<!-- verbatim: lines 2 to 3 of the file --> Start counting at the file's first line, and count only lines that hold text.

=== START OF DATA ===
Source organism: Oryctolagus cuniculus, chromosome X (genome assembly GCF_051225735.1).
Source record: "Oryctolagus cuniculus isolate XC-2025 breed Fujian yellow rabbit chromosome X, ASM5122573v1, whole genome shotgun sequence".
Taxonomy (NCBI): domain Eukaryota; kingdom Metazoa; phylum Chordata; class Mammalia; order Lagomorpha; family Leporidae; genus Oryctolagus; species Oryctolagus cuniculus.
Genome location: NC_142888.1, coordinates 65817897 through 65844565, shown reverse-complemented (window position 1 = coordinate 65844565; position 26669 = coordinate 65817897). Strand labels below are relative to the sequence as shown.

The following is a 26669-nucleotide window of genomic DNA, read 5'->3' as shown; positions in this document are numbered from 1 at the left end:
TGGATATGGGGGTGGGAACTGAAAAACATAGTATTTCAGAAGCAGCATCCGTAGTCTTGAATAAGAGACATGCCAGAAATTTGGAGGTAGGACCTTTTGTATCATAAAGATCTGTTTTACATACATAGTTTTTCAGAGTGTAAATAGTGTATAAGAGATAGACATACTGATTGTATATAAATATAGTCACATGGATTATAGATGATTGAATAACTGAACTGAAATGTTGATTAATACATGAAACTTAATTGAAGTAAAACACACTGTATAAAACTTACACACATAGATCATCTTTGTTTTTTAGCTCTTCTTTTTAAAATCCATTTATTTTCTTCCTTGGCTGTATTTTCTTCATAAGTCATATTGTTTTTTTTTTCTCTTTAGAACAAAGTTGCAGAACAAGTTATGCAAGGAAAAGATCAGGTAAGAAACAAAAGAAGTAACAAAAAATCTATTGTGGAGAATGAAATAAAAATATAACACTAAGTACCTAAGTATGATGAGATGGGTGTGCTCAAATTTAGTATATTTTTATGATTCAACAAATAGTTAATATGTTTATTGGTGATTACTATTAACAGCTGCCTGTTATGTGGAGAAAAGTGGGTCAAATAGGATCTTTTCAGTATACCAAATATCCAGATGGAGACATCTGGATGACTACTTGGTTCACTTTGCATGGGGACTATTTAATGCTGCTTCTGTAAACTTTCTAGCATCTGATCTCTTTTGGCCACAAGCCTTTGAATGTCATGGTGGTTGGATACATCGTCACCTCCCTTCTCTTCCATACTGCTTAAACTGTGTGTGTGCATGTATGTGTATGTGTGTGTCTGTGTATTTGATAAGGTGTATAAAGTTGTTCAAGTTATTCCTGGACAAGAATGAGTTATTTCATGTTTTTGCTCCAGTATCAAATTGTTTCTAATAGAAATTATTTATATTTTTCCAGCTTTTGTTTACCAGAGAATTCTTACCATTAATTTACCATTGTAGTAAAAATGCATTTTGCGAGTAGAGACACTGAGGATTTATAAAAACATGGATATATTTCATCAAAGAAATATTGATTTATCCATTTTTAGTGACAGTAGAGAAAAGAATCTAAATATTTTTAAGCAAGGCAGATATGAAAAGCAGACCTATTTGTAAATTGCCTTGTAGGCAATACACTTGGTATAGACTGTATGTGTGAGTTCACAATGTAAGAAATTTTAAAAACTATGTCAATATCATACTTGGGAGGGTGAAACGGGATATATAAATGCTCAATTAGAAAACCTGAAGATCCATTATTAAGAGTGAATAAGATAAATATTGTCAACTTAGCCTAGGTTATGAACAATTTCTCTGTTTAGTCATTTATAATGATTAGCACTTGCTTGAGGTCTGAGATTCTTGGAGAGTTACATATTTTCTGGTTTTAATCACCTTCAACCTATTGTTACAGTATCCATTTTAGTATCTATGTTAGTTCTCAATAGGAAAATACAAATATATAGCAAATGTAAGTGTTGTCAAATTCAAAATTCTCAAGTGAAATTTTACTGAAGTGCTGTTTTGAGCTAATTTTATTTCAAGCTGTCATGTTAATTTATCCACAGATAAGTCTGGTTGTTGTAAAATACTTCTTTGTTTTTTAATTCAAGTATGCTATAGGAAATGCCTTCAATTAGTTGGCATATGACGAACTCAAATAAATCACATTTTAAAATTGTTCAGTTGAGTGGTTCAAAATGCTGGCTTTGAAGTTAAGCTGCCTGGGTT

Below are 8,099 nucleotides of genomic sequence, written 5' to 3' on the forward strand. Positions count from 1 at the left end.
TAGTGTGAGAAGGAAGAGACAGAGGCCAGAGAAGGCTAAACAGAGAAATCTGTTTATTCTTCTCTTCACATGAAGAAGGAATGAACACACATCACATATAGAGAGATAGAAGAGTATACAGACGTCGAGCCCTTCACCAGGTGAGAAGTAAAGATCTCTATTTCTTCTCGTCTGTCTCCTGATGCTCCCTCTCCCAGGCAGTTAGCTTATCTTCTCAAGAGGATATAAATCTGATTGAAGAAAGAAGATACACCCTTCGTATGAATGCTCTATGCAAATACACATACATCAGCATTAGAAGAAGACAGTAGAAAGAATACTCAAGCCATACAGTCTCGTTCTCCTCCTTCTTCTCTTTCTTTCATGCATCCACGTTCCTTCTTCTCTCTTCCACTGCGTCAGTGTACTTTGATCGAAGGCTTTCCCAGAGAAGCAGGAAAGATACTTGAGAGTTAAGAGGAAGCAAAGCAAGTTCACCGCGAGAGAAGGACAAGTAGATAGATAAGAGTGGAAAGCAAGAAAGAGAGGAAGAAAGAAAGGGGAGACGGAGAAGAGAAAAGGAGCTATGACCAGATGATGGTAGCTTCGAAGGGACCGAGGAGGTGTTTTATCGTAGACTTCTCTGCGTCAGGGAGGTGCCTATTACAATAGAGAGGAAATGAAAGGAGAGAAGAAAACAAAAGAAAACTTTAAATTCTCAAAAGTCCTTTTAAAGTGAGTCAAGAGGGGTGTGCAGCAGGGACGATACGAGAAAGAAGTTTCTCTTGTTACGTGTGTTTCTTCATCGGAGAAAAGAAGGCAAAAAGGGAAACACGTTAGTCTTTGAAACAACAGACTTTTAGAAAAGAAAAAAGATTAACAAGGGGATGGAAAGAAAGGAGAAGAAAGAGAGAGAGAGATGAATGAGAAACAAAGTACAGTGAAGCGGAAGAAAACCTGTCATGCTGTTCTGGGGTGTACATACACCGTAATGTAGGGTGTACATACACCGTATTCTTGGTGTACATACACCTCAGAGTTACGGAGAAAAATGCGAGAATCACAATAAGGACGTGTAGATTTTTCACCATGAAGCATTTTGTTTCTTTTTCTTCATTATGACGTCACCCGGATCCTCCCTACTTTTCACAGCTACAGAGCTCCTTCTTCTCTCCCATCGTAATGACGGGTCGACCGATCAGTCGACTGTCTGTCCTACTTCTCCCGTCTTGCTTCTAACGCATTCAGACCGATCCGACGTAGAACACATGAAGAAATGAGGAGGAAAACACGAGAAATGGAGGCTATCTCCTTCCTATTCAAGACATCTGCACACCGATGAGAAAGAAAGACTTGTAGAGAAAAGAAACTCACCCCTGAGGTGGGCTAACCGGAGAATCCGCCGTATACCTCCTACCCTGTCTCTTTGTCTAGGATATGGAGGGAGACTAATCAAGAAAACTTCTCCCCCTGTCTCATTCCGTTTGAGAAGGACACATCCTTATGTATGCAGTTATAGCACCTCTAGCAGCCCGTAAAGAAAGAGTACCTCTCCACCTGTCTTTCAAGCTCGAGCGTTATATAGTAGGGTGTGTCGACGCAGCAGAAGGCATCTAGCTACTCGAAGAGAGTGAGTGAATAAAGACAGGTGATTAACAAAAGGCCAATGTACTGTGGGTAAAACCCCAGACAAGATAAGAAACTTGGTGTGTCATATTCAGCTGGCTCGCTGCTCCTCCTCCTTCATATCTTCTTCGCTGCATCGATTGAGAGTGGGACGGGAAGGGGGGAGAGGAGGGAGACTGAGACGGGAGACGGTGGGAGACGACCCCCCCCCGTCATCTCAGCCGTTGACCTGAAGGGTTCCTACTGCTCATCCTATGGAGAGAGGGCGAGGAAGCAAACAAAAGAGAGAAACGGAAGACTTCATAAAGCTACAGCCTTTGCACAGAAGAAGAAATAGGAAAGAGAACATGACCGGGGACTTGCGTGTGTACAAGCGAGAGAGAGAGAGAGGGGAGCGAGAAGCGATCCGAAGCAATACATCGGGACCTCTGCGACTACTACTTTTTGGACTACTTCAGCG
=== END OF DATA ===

Source record: "Oryctolagus cuniculus isolate XC-2025 breed Fujian yellow rabbit chromosome X, ASM5122573v1, whole genome shotgun sequence".
Taxonomy (NCBI): domain Eukaryota; kingdom Metazoa; phylum Chordata; class Mammalia; order Lagomorpha; family Leporidae; genus Oryctolagus; species Oryctolagus cuniculus.